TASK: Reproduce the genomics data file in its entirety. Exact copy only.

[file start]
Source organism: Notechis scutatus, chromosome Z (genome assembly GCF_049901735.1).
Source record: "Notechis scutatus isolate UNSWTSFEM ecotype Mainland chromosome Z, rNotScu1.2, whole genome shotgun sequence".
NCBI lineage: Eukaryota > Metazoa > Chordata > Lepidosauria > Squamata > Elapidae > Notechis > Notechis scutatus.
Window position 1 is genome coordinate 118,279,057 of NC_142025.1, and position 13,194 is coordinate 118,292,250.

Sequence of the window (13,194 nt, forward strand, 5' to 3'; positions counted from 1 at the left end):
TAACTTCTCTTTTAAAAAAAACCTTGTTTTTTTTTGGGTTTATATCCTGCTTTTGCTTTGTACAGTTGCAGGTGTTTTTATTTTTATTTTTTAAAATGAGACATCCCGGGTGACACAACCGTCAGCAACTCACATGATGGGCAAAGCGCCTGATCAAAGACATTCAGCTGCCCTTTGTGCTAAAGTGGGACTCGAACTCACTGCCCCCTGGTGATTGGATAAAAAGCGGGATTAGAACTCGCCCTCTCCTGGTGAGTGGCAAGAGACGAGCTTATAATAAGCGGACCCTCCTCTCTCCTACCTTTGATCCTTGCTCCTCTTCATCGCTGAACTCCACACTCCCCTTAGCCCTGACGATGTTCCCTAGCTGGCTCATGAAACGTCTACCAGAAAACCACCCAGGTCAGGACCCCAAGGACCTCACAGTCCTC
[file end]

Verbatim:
Source organism: Notechis scutatus, chromosome Z (genome assembly GCF_049901735.1).
Source record: "Notechis scutatus isolate UNSWTSFEM ecotype Mainland chromosome Z, rNotScu1.2, whole genome shotgun sequence".
NCBI lineage: Eukaryota > Metazoa > Chordata > Lepidosauria > Squamata > Elapidae > Notechis > Notechis scutatus.
Window position 1 is genome coordinate 118,279,057 of NC_142025.1, and position 13,194 is coordinate 118,292,250.

Sequence of the window (13,194 nt, forward strand, 5' to 3'; positions counted from 1 at the left end):
TAACTTCTCTTTTAAAAAAAACCTTGTTTTTTTTTGGGTTTATATCCTGCTTTTGCTTTGTACAGTTGCAGGTGTTTTTATTTTTATTTTTTAAAATGAGACATCCCGGGTGACACAACCGTCAGCAACTCACATGATGGGCAAAGCGCCTGATCAAAGACATTCAGCTGCCCTTTGTGCTAAAGTGGGACTCGAACTCACTGCCCCCTGGTGATTGGATAAAAAGCGGGATTAGAACTCGCCCTCTCCTGGTGAGTGGCAAGAGACGAGCTTATAATAAGCGGACCCTCCTCTCTCCTACCTTTGATCCTTGCTCCTCTTCATCGCTGAACTCCACACTCCCCTTAGCCCTGACGATGTTCCCTAGCTGGCTCATGAAACGTCTACCAGAAAACCACCCAGGTCAGGACCCCAAGGACCTCACAGTCCTC